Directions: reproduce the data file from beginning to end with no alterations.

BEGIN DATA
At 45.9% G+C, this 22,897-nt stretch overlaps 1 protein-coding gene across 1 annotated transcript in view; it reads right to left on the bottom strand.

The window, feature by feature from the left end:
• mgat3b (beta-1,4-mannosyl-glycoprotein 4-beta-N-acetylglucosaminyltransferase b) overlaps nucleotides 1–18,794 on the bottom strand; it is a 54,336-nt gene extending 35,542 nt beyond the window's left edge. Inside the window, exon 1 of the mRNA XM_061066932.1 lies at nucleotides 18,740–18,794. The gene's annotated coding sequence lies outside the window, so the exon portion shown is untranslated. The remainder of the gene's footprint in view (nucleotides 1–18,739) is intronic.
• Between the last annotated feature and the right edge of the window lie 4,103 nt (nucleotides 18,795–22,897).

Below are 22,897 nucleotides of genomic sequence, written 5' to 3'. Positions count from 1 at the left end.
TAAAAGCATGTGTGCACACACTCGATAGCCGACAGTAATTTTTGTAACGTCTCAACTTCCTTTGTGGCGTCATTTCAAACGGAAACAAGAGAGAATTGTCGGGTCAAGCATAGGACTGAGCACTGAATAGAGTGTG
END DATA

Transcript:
At 45.9% G+C, this 22,897-nt stretch overlaps 1 protein-coding gene across 1 annotated transcript in view; it reads right to left on the bottom strand.

The window, feature by feature from the left end:
• mgat3b (beta-1,4-mannosyl-glycoprotein 4-beta-N-acetylglucosaminyltransferase b) overlaps nucleotides 1–18,794 on the bottom strand; it is a 54,336-nt gene extending 35,542 nt beyond the window's left edge. Inside the window, exon 1 of the mRNA XM_061066932.1 lies at nucleotides 18,740–18,794. The gene's annotated coding sequence lies outside the window, so the exon portion shown is untranslated. The remainder of the gene's footprint in view (nucleotides 1–18,739) is intronic.
• Between the last annotated feature and the right edge of the window lie 4,103 nt (nucleotides 18,795–22,897).

Below are 22,897 nucleotides of genomic sequence, written 5' to 3'. Positions count from 1 at the left end.
TAAAAGCATGTGTGCACACACTCGATAGCCGACAGTAATTTTTGTAACGTCTCAACTTCCTTTGTGGCGTCATTTCAAACGGAAACAAGAGAGAATTGTCGGGTCAAGCATAGGACTGAGCACTGAATAGAGTGTG